Calling an awareness to the adversity that so many of our students are bringing into our classrooms, this adversity that shows itself as an obstacle to learning, is one huge step in creating an inclusive school culture, conducive to optimal learning and promoting positive relationships, therefore improving educational outcomes. It’s also all part of social emotional learning.

And it begins with stories, because stories matter. When we educators are privy to our students’ stories; the traumas they may have because of their experiences as children, we can better support these students and provide a safe zone so that learning can happen.

Without that knowledge of their stories, without sympathy for what they’ve been through or seen (which can be awful, horrifying and unimaginable), without a starting point of a classroom that fosters acceptance, and inclusive school communities where children are respected, valued and welcome participants in the classroom, we can’t even begin to expect that they learn what we’re required to teach them.

These are my students I’m talking about. They are your students, too. They come with stories. Stories that some of us outside of education or possibly, but not always, outside of impoverished, low socio-economic areas don’t have an awareness of, maybe not even have compassion or empathy for, due to the lack of knowledge or awareness.

But with that lack of knowledge, lack of compassion, or empathy, or even sympathy, comes stereotypes, or a single story— and that’s dangerous. That threatens our connectedness. Speak your truth. But also, listen to the truths of others.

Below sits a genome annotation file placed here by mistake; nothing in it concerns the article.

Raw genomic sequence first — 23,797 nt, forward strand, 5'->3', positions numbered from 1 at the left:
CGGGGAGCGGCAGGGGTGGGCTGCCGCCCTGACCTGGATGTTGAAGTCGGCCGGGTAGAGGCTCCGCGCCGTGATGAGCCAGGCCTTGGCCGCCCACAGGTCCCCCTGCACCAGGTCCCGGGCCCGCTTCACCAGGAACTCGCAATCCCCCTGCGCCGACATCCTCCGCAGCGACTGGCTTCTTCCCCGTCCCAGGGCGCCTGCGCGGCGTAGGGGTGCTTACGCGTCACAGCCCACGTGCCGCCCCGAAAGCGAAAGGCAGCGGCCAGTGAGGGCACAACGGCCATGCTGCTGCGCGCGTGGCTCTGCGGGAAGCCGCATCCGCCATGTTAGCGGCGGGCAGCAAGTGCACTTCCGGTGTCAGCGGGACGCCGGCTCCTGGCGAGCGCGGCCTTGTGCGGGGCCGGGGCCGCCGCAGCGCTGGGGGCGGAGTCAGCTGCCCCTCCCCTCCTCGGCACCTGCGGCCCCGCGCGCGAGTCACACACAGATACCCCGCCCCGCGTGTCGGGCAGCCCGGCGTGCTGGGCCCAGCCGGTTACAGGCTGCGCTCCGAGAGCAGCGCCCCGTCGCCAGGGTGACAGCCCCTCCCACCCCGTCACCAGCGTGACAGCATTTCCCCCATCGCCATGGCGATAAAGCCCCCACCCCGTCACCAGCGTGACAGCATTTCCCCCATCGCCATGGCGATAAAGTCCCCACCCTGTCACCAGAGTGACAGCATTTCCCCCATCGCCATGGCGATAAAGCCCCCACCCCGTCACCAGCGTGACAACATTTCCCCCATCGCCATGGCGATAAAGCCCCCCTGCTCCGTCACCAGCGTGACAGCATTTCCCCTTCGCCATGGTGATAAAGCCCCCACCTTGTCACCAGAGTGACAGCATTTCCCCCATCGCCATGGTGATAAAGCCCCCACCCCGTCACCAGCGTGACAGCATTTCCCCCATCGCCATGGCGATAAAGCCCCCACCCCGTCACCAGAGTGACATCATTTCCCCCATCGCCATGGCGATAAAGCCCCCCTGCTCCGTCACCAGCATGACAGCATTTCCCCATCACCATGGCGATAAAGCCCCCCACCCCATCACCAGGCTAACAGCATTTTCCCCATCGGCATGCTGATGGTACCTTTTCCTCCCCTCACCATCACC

Stories matter. They can break the dignity of a people, but they can also repair that dignity. Chimamanda Ngozi Adichie, a Nigerian novelist says, “Stories have been used to dispossess and to malign. But stories can also be used to empower and humanize.”

We must educate ourselves, educate the public, and see that everyone’s story matters. It’s about tolerance. The United Nations Educational, Scientific and Cultural Organization defines tolerance as: “… respect, acceptance and appreciation of the rich diversity of our world’s cultures, our forms of expression and ways of being human. Tolerance is harmony in difference.” By teaching tolerance and practicing tolerance, we regain our collective resilience and our connectedness, the core of social emotional learning and emotional intelligence. This allows us all to live in a compassionate world, caring for each other’s humanity and appreciating the richness of our different identities.

We are all more alike than we are unalike. This all reminds me of one of my favorite poems by Maya Angelou, called “Human Family”

I note the obvious differences

In the human family.

Some of us are serious,

Some thrive on comedy.

Some declare their lives are lived

As true profundity,

And others claim they really live

The real reality.

The variety of our skin tones

Can confuse, bemuse, delight,

Brown and pink and beige and purple,

Tan and blue and white.

I’ve sailed upon the seven seas

And stopped in every land,

I’ve seen the wonders of the world

Not yet one common man.

I know ten thousand women

Called Jane and Mary Jane,

But I’ve not seen any two

Who really were the same.

Mirror twins are different

Although their features jibe,

And lovers think quite different thoughts

While lying side by side.

We love and lose in China,

We weep on England’s moors,

And laugh and moan in Guinea,

And thrive on Spanish shores.

We seek success in Finland,

Are born and die in Maine.

In minor ways we differ,

In major we’re the same.

I note the obvious differences

Between each sort and type,

But we are more alike, my friends,

Than we are unalike.

We are more alike, my friends,

Than we are unalike.

We are more alike, my friends,

Than we are unalike.

Author of 🦋Life is a Classroom, A teacher's journey. District Resource Specialist, & Teacher Educator who ❤s learning and advocating for students & teachers.